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Johns Hopkins Pediatric

Precision Brachytherapy, Using Real-Time X-Rays

January 01, 2017

The key to killing prostate cancer with brachytherapy, or seed implantation, is precisely placed seeds, says Danny Song, M.D. He should know; he’s one of the best in the world at this – and he is always working to make the procedure even better. As precisely as the seeds are placed, he notes, “due to multiple factors, it is not unusual for the final seed distribution to be different from what was intended.”

To address this, Song and a team of collaborators from the Whiting School of Engineering and Acoustic MedSystems developed and tested a prototype system that uses ultrasound and x-ray imaging during the procedure, with excellent results. They have nearly completed a Phase II trial testing a more refined, advanced version of this system.

In their study of 45 patients, “we start the implants using standard ultrasound-guided seed localization, but near the end of the procedure, we take a set of x-rays and run a custom set of computer algorithms” to see whether the seeds are where they’re supposed to be. “This provides a ‘real-time’ image of the seed positions, and many patients were found to have gaps in their prostate seed coverage which otherwise would have been missed.”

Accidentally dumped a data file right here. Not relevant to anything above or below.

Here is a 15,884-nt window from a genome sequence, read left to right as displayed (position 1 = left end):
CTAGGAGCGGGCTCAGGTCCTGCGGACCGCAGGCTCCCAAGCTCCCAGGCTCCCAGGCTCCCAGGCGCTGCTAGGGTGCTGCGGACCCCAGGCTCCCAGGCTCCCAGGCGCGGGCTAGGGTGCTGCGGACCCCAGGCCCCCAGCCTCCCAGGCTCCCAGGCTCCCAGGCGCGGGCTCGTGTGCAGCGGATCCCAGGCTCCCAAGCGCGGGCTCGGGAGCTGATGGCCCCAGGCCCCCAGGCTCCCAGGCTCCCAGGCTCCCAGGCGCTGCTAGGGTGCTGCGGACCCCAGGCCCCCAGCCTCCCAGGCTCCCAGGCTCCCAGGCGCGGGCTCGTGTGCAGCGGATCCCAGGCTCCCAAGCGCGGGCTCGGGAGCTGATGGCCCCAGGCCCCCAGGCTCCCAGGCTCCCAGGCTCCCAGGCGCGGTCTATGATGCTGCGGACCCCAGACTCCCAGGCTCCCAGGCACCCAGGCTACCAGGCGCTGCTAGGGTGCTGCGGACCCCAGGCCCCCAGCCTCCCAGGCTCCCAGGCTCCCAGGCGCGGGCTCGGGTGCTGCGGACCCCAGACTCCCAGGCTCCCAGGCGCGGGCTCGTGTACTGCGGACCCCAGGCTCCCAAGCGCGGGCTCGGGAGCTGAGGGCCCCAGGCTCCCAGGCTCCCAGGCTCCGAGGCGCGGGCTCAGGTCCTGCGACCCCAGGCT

Based on the x-rays, Song added an average of four seeds per procedure. Afterward, when he confirmed the seed placement with MRI and CT imaging, “all 45 patients had excellent levels of prostate dose and gland coverage,” with minimal levels of radiation exposure to the rectum and urethra. When compared to an earlier group of more than 150 men treated with the traditional approach, “prostate gland coverage was significantly better in the x-ray imaging group, and there was an encouraging trend toward lower doses to the rectum as well.” In a few months, the team plans to combine this system with “newer imaging methods which can show where cancer is located within the gland. This will allow for precision, ‘focal’ brachytherapy.”

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